Hurley then took over a fledgling St. Benedict's Prep program in Newark -- where he lost seven games the first season and a total of 14 over the next eight. There were opportunities, like Marist, but Andrea wouldn't leave the comforts provided to them in New Jersey even though he was making $40,000 and driving around Newark in her college car -- a maroon RAV4 with a pink tire on the back.
Finally, after nine seasons and a 223-21 record, they left for Wagner. The lone reason he was able to convince Andrea to leave St. Benedict's was because they didn't have to move. Hurley inherited a downtrodden program that had won five games, and he left for Rhode Island two years later.
Hurley took the URI job for $600,000 a year, but he signed up for something entirely different. He thought he would have Billy Baron, but the talented guard changed his mind and decided to play for his dad at Canisius. Talented freshman Jonathan Holton was booted for video voyeurism, and there were APR issues.
"What he inherited is not what I thought we even had," URI athletic director Thorr Bjorn told ESPN. "No Baron, no Holton and an APR problem that was real and scary -- and we didn't have a clue. We never got hit with a penalty, but we had to be perfect. ... We had no room for error, and that's not what he signed up for. I had no clue. That was a huge surprise, and one he didn't deserve."
But Hurley put his head down, recruited guys like Matthews and Jared Terrell, and then made strides each year. There were just eight wins his first season, 14 his second and then 23 and an NIT appearance in Year 3. But then came the injury to his star player and a rare step back. The NCAA tournament would have to wait another year.
Hurley had a lengthy conversation with Oklahoma City Thunder and former Florida coach Billy Donovan that summer. Hurley was all about feeling sorry for himself, and Donovan quickly set him straight.
"'Everything's about you,'" Hurley said Donovan told him. "'You have no balance in your life. What about the spiritual side? The mental side? What about workouts, physically how do you feel? Your diet? Relationships?'
"He got me thinking about all these different things to get myself to think clearer, be a more consistent leader. I knew I had to make changes."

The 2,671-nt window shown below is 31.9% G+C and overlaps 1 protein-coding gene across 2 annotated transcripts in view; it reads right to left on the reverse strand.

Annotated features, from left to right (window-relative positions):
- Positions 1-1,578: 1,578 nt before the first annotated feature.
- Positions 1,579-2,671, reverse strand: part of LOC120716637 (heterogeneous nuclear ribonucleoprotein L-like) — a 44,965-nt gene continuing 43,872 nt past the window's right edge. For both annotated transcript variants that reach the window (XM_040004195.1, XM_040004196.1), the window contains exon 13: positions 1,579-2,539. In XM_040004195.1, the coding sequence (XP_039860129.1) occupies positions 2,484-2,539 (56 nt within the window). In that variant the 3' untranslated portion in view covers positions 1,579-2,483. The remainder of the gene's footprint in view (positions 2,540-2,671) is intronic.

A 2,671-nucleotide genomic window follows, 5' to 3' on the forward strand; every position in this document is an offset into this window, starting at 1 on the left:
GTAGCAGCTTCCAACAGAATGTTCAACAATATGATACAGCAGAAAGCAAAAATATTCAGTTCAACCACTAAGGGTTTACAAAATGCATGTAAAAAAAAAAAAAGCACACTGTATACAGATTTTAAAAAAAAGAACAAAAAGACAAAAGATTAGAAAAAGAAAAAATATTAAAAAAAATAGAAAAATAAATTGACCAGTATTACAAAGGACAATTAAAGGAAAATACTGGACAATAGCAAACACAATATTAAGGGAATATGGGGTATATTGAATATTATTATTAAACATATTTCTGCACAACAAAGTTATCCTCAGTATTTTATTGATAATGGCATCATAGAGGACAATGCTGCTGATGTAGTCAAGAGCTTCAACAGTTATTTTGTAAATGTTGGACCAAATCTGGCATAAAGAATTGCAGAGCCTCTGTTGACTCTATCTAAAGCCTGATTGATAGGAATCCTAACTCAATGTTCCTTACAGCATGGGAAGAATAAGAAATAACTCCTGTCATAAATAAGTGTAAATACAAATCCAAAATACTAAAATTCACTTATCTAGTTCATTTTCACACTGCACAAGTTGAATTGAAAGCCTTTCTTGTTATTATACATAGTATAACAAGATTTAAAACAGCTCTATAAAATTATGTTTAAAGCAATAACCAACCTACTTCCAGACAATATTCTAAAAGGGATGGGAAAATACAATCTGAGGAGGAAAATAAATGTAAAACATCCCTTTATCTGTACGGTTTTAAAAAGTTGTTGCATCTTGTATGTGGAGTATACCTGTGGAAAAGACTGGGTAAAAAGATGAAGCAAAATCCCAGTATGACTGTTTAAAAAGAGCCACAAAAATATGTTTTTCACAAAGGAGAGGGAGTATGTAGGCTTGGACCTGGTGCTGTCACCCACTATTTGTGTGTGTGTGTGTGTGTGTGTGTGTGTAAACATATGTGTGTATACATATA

Hurley, 45, still coaches with a reckless abandon. He still gets emotional at the refs, his players, the assistants. But he doesn't go over the edge anymore, and he's far more comfortable handling the stress between games.
"I watch every game of his," Bobby Hurley told ESPN. "His sideline demeanor has changed. His approach with officials is different. He's much more conversational with those guys."
Said Danny Hurley: "I'm also not suffering the way I used to suffer in between games or after losses because I have a system for handling the stress and anxieties," he said. "It's real and it works."
Now, Hurley takes over UConn, a team desperate to return to past success.
The Huskies are the only program in the past 20 years to have hung four national title banners, but since the improbable 2014 national championship, UConn has been largely irrelevant. Athletic director David Benedict fired Kevin Ollie after a second season in which the Huskies finished under-.500, and he tabbed Hurley on Thursday to return this program to prominence.
Hurley's rise at Rhode Island finished with a solid 26-8 record and a win over Oklahoma in the first round of the NCAA tournament before a loss to Duke.
While his stress level has certainly improved, he's off to try it again in Storrs. But, he's still a Hurley -- which means he still worries, ultimately about winning.
"He's sensitive in a way," Andrea Hurley said. "He's very endearing and looks to his family for comfort and assurance. He needs to be loved and is so afraid to fail."
"But he's also so afraid to let everyone else down," she added. "It's really the fear of letting others down -- especially the kids on his team."